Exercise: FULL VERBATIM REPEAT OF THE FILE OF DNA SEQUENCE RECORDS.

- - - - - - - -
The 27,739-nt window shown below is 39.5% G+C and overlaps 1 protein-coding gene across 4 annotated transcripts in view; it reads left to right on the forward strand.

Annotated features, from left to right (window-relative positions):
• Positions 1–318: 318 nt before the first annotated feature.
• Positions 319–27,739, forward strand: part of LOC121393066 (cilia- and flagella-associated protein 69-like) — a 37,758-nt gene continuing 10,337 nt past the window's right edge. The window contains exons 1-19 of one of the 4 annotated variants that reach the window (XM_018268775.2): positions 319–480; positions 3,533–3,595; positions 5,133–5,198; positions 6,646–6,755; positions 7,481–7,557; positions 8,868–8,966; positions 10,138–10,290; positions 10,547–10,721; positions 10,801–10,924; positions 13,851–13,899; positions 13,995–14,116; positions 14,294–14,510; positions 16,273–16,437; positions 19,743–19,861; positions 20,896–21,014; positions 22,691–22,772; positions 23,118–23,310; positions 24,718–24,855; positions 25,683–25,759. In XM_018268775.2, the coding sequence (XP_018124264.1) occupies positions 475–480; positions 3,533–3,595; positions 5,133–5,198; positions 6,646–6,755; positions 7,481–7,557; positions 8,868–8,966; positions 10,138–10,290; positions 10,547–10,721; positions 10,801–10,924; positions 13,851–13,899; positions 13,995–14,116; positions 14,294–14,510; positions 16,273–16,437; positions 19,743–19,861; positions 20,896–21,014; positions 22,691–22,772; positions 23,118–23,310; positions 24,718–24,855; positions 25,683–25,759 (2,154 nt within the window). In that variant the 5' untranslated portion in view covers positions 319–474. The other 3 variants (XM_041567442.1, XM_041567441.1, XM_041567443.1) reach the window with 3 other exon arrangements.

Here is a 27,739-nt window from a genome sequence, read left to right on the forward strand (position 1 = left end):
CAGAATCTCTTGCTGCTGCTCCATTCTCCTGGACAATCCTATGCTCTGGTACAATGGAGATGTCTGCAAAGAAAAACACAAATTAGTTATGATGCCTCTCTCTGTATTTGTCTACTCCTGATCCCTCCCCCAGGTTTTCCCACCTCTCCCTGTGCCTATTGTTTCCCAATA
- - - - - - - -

The 27,739-nt window shown below is 39.5% G+C and overlaps 1 protein-coding gene across 4 annotated transcripts in view; it reads left to right on the forward strand.

Annotated features, from left to right (window-relative positions):
• Positions 1–318: 318 nt before the first annotated feature.
• Positions 319–27,739, forward strand: part of LOC121393066 (cilia- and flagella-associated protein 69-like) — a 37,758-nt gene continuing 10,337 nt past the window's right edge. The window contains exons 1-19 of one of the 4 annotated variants that reach the window (XM_018268775.2): positions 319–480; positions 3,533–3,595; positions 5,133–5,198; positions 6,646–6,755; positions 7,481–7,557; positions 8,868–8,966; positions 10,138–10,290; positions 10,547–10,721; positions 10,801–10,924; positions 13,851–13,899; positions 13,995–14,116; positions 14,294–14,510; positions 16,273–16,437; positions 19,743–19,861; positions 20,896–21,014; positions 22,691–22,772; positions 23,118–23,310; positions 24,718–24,855; positions 25,683–25,759. In XM_018268775.2, the coding sequence (XP_018124264.1) occupies positions 475–480; positions 3,533–3,595; positions 5,133–5,198; positions 6,646–6,755; positions 7,481–7,557; positions 8,868–8,966; positions 10,138–10,290; positions 10,547–10,721; positions 10,801–10,924; positions 13,851–13,899; positions 13,995–14,116; positions 14,294–14,510; positions 16,273–16,437; positions 19,743–19,861; positions 20,896–21,014; positions 22,691–22,772; positions 23,118–23,310; positions 24,718–24,855; positions 25,683–25,759 (2,154 nt within the window). In that variant the 5' untranslated portion in view covers positions 319–474. The other 3 variants (XM_041567442.1, XM_041567441.1, XM_041567443.1) reach the window with 3 other exon arrangements.

Here is a 27,739-nt window from a genome sequence, read left to right on the forward strand (position 1 = left end):
CAGAATCTCTTGCTGCTGCTCCATTCTCCTGGACAATCCTATGCTCTGGTACAATGGAGATGTCTGCAAAGAAAAACACAAATTAGTTATGATGCCTCTCTCTGTATTTGTCTACTCCTGATCCCTCCCCCAGGTTTTCCCACCTCTCCCTGTGCCTATTGTTTCCCAATA